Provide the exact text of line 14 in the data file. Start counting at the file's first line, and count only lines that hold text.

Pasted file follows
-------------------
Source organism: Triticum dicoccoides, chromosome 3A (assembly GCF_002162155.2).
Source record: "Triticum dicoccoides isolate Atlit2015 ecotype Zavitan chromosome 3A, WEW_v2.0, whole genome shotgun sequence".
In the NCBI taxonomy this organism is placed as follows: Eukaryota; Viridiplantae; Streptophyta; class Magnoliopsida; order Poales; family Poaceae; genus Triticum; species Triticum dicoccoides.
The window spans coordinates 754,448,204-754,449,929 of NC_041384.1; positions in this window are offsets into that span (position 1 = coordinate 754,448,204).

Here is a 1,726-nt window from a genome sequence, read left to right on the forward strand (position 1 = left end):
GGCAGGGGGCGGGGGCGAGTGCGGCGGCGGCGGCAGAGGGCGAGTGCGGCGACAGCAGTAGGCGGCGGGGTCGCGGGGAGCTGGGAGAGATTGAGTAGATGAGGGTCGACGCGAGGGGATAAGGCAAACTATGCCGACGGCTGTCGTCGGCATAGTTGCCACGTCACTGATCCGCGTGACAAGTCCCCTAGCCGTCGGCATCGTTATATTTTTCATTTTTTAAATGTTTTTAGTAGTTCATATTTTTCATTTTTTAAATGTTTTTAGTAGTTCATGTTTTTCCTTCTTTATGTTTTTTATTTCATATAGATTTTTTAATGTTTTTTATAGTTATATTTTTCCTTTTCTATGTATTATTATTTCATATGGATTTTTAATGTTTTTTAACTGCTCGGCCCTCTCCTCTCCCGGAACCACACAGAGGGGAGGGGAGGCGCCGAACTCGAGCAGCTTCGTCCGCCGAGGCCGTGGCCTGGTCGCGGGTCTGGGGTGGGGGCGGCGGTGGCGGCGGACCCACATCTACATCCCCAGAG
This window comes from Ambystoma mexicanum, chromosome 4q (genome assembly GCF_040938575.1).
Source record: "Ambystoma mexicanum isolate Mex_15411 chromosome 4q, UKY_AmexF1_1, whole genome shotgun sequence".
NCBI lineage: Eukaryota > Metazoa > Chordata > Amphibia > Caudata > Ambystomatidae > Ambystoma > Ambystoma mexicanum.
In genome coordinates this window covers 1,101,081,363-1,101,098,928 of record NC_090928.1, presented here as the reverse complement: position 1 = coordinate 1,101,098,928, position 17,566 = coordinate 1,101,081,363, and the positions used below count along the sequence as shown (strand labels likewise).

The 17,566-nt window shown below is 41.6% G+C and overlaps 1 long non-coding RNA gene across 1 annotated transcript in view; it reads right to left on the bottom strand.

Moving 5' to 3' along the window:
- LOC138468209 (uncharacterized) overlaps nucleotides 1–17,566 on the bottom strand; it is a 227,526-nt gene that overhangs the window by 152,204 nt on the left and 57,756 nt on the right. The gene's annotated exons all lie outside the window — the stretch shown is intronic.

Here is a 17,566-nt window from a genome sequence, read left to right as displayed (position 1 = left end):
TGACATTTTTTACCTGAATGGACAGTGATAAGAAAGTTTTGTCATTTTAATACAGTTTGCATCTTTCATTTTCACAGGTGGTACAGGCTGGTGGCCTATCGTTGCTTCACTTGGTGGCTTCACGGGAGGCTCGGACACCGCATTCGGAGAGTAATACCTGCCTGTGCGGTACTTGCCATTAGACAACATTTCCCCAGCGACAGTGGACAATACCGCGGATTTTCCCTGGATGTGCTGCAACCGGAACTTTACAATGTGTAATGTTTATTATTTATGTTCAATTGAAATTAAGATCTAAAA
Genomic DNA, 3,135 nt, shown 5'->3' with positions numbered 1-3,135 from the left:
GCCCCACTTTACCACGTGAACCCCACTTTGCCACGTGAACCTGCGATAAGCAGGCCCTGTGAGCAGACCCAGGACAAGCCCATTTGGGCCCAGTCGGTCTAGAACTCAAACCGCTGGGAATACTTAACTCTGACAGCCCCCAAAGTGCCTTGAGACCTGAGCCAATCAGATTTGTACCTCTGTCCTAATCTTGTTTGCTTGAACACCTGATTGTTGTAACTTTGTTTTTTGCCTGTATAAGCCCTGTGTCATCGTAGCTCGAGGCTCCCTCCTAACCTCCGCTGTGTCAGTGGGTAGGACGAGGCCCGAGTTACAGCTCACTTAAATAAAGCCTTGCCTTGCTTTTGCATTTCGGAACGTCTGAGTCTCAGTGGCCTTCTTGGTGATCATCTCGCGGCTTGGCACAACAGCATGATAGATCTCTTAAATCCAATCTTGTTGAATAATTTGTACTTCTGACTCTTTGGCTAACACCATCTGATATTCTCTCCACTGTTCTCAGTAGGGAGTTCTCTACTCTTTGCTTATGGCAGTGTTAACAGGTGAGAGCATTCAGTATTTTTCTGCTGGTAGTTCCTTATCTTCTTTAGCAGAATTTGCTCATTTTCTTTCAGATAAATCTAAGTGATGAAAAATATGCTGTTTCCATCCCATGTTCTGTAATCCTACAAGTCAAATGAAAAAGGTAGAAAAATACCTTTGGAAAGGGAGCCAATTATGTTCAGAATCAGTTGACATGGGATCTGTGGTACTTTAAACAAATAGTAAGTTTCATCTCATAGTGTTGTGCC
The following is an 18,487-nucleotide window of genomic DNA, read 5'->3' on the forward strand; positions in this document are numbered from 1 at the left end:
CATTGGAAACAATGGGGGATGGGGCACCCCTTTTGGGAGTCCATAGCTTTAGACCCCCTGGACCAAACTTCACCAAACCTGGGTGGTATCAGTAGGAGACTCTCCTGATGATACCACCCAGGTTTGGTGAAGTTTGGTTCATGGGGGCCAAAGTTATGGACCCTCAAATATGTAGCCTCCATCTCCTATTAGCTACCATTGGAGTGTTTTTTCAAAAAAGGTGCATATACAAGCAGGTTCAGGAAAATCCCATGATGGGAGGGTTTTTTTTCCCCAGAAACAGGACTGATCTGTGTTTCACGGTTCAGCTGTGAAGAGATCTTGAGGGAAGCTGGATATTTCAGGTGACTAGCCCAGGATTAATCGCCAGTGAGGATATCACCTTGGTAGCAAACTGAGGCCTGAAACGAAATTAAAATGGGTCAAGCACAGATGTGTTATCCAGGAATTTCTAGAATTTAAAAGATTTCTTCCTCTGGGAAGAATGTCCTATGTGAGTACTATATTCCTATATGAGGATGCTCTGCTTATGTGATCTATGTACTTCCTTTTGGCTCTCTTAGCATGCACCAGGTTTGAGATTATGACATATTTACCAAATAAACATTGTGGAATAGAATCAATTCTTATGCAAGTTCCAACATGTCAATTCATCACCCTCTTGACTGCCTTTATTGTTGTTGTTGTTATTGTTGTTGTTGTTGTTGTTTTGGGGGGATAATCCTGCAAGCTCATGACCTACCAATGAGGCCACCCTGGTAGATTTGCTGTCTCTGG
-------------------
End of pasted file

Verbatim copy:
Here is a 17,566-nt window from a genome sequence, read left to right as displayed (position 1 = left end):